Read Melanie Votaw’s coverage of The Descendants at the New York Film Festival.

Other Reviews of The Descendants:

Atlantic City Weekly, Lori Hoffman:The Descendants hums along fueled by the imperfections that make us all human, while trying to uncover moments of grace and wisdom despite those imperfections.”

IndieWire, Leonard Maltin: “The challenge in describing the film is that it doesn’t neatly fit into any pigeonhole. It’s a serious movie that happens to have a sense of humor, because Payne and his collaborators see the absurdity in everyday existence.”

PopMatters, Cynthia Fuchs: “As ten-year-old Scottie tries to sort out the specter of her mother now, inert and silent following a water-skiing accident, she faces questions she can’t begin to articulate.”

Times-Picayune, Mike Scott: “A grown-up, emotionally complex film buoyed by Clooney’s wonderfully nuanced performance.”, Eric D. Snider: “This mature, well-acted dramatic comedy is deeply satisfying, maybe even cathartic.”

Entertainment Weekly, Owen Glieberman: “Another beautifully chiseled piece of filmmaking — sharp, funny, generous, and moving — that writes its own rules as much as About Schmidt or Sideways did.”


  1. Melanie Avatar

    Sounds like the sort of film that Hollywood needs to make more of, smart, funny and not aimed at 12 year-old boys.

    1. Alexandra Avatar

      Wouldn’t that be great if this movie made lots of $ and Hollywood turned towards more serious topics for grownups?

  2. Sheryl Avatar

    I liked – not loved – the movie. I expected to love it, since George is in it. And like you, I have no problem finding something to cry about…except didn’t shed a tear with this one.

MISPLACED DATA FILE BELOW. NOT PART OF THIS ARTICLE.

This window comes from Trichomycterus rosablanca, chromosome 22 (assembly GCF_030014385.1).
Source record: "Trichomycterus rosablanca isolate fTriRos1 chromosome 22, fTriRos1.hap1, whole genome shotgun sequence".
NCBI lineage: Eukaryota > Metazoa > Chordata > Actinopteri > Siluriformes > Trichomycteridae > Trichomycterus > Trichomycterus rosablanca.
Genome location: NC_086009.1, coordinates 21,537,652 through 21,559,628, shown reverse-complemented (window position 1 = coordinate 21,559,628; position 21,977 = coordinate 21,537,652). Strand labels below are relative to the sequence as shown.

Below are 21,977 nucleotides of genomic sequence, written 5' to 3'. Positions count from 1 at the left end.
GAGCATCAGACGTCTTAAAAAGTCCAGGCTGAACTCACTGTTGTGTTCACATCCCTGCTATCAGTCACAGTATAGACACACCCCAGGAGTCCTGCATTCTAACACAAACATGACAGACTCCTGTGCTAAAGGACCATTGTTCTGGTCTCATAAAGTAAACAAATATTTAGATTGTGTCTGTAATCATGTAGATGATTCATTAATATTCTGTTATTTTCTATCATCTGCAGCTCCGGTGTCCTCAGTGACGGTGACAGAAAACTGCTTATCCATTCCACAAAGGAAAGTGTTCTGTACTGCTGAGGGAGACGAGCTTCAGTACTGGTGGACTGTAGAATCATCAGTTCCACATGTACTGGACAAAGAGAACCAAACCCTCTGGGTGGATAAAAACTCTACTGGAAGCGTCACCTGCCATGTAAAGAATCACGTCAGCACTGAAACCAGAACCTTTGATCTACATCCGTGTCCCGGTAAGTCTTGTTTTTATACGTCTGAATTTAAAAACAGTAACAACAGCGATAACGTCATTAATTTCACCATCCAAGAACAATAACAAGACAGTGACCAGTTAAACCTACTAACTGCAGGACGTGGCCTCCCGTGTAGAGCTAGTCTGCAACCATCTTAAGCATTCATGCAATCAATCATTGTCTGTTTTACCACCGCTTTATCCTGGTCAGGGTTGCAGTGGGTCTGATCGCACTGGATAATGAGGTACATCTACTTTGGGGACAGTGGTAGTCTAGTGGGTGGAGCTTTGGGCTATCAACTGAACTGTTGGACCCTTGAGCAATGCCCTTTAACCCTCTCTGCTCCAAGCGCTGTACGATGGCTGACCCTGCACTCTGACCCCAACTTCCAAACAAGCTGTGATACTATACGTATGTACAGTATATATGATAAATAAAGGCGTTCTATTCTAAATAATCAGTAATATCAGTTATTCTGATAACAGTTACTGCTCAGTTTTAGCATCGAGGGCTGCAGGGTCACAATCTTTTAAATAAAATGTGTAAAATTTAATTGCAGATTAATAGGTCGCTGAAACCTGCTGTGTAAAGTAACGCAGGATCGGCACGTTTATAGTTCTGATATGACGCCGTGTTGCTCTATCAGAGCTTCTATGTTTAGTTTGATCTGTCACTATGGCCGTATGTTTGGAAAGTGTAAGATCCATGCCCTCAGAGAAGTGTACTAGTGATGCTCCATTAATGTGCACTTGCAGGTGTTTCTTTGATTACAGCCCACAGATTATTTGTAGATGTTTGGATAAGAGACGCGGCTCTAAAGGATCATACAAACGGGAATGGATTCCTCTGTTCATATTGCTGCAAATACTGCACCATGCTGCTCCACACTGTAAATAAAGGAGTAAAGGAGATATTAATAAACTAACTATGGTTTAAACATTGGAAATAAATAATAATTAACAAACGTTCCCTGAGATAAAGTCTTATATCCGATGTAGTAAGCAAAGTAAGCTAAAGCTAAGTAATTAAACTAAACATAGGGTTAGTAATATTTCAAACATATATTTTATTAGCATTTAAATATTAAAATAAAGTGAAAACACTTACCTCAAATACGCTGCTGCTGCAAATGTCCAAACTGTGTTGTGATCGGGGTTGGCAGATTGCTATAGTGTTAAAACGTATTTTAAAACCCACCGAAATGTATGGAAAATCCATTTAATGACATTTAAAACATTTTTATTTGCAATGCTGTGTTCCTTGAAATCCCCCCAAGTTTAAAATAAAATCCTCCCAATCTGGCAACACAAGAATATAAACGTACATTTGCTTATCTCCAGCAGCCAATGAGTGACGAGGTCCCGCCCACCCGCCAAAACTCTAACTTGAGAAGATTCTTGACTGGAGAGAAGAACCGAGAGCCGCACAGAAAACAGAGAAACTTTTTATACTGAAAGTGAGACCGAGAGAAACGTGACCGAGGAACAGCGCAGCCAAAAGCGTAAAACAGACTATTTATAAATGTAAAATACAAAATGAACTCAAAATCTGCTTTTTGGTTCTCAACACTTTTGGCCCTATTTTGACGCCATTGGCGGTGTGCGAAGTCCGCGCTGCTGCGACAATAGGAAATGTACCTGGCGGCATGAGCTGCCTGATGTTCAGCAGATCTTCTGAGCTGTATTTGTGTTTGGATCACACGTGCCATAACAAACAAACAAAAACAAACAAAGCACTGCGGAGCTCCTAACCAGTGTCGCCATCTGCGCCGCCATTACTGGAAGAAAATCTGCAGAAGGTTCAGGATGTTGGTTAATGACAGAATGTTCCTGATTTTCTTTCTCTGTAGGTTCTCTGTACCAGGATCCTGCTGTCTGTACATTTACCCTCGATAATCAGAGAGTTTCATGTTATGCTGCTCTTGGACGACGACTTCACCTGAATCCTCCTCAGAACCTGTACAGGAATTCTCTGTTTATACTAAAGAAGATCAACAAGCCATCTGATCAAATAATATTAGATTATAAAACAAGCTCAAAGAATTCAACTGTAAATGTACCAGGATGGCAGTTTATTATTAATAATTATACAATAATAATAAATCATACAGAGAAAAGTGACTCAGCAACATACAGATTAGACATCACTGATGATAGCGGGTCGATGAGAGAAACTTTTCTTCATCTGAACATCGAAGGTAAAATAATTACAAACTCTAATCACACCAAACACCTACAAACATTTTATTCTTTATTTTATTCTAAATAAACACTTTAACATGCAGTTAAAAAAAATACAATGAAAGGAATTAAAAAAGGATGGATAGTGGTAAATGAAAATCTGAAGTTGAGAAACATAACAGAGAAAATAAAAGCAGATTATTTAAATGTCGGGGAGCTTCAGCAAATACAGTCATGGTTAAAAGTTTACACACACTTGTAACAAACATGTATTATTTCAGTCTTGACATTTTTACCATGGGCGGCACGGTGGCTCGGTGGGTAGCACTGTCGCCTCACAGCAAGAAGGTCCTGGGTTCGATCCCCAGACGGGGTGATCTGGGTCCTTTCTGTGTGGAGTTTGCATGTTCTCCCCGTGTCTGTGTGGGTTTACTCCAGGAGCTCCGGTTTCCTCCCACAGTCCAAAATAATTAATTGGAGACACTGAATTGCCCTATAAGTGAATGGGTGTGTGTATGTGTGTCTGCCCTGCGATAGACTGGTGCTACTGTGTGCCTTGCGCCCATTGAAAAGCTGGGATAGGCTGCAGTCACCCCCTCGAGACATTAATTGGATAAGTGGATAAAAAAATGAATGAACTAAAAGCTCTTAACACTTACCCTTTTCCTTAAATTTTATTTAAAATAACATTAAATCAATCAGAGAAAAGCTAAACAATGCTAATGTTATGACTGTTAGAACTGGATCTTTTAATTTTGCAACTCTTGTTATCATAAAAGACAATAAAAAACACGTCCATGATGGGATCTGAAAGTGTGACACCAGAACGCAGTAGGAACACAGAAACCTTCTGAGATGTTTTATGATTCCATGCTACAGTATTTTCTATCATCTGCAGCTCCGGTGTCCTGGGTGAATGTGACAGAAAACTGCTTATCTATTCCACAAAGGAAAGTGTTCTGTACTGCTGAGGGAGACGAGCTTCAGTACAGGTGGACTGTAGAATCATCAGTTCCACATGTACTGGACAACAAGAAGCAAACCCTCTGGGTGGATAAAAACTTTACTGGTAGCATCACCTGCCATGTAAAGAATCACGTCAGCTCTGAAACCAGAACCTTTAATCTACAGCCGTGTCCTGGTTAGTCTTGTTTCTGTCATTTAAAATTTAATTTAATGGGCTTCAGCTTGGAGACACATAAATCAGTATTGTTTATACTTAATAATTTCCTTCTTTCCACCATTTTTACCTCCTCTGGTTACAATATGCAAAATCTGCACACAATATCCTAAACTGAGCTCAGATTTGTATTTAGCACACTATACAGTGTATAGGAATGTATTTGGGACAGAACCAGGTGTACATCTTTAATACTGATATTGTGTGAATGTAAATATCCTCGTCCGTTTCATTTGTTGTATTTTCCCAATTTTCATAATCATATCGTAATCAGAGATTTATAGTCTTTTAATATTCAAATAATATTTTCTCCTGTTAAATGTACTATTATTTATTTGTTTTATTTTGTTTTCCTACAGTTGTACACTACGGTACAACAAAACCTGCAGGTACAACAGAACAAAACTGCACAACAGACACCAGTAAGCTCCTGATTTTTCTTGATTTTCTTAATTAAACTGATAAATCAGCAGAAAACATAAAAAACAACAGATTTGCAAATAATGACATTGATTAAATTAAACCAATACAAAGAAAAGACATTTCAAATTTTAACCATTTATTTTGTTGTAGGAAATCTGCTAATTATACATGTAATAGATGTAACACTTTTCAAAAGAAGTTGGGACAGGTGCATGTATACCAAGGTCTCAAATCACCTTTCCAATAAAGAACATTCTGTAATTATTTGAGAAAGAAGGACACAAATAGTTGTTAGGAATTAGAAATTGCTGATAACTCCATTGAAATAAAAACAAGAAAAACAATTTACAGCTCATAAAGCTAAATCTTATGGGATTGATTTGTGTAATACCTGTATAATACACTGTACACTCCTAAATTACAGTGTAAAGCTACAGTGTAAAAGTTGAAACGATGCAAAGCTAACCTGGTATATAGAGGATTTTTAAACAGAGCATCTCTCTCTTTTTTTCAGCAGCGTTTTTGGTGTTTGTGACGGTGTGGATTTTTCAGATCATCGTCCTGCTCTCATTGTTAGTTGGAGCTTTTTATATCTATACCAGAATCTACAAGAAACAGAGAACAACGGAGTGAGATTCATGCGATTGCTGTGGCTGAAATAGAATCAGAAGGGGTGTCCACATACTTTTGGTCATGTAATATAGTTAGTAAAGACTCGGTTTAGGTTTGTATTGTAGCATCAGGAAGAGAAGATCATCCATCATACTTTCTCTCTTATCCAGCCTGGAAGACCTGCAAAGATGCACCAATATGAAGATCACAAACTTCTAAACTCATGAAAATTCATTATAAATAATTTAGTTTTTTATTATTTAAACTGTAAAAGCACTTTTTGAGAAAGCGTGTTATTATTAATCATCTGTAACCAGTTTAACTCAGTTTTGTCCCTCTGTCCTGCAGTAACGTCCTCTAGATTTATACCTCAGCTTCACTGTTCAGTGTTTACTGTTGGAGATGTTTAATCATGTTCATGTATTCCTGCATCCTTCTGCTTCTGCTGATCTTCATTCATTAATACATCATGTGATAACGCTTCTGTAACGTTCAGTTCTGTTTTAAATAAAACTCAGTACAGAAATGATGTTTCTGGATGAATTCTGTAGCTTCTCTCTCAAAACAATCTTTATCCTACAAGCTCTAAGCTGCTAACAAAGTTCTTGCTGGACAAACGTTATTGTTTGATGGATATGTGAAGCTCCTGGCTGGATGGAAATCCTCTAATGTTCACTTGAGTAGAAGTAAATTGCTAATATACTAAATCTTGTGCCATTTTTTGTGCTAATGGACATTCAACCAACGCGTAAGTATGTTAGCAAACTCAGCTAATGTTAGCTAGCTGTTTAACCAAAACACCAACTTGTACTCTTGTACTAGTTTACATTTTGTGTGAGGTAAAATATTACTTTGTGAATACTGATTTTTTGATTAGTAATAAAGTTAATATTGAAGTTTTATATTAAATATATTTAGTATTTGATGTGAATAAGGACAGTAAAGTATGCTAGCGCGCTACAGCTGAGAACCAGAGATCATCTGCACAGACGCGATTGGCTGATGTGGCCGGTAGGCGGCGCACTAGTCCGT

3. Alexandra Avatar

    I went and saw this movie yesterday on your recommendation. We enjoyed it a lot. I was esp. impressed by the performance from Shailene Woodley as the elder daughter. Also, noted that imminent death from natural cause, NOT murder, was a main theme. Not only was the wife in a comma and allowed to die, according to her final wishes, but her mom had Alzheimer’s. It was refreshing to me to see this reality of every day life reflected in a movie. True, not everyone has a boating accident, but still, usually Hollywood prefers pretend death with guns.

  4. MyKidsEatSquid Avatar

    I’ve heard good reviews about this movie, I’ll add yours to the list. I must admit, I like escapist flicks a bit better than tear jerkers. I’m a sucker for thrillers.

  5. merr Avatar

    I’ve heard from various people with seemingly different tastes that this movie is so good. I want to see it!

  6. Kerry Dexter Avatar

    I’ve heard a number of different opnions about this movie. Thanks for your thoughtful and thorough look at it. Jane.

  7. sarah henry Avatar

    Really, it’s that good? I’ve heard mixed reviews and the trailer did not impress. Plus: Clooney’s hard to believe as a committed family man, given his much-publicized commitmentphobia in real life. Loved him in The Ides of March, though, fab film.

  8. Living Large Avatar

    I’ve always loved George Clooney and just watched him in “One Fine Day” again the other night. Love, that movie, love the man. I also just learned he adopted a shelter dog. Can this man get any sexier!?

  9. merr Avatar

    I just heard the film’s director speaking about this on Fresh Air. I really want to see it for the story and the acting.

  10. Ronald Avatar

    I agree with merr… I also want to see the movie.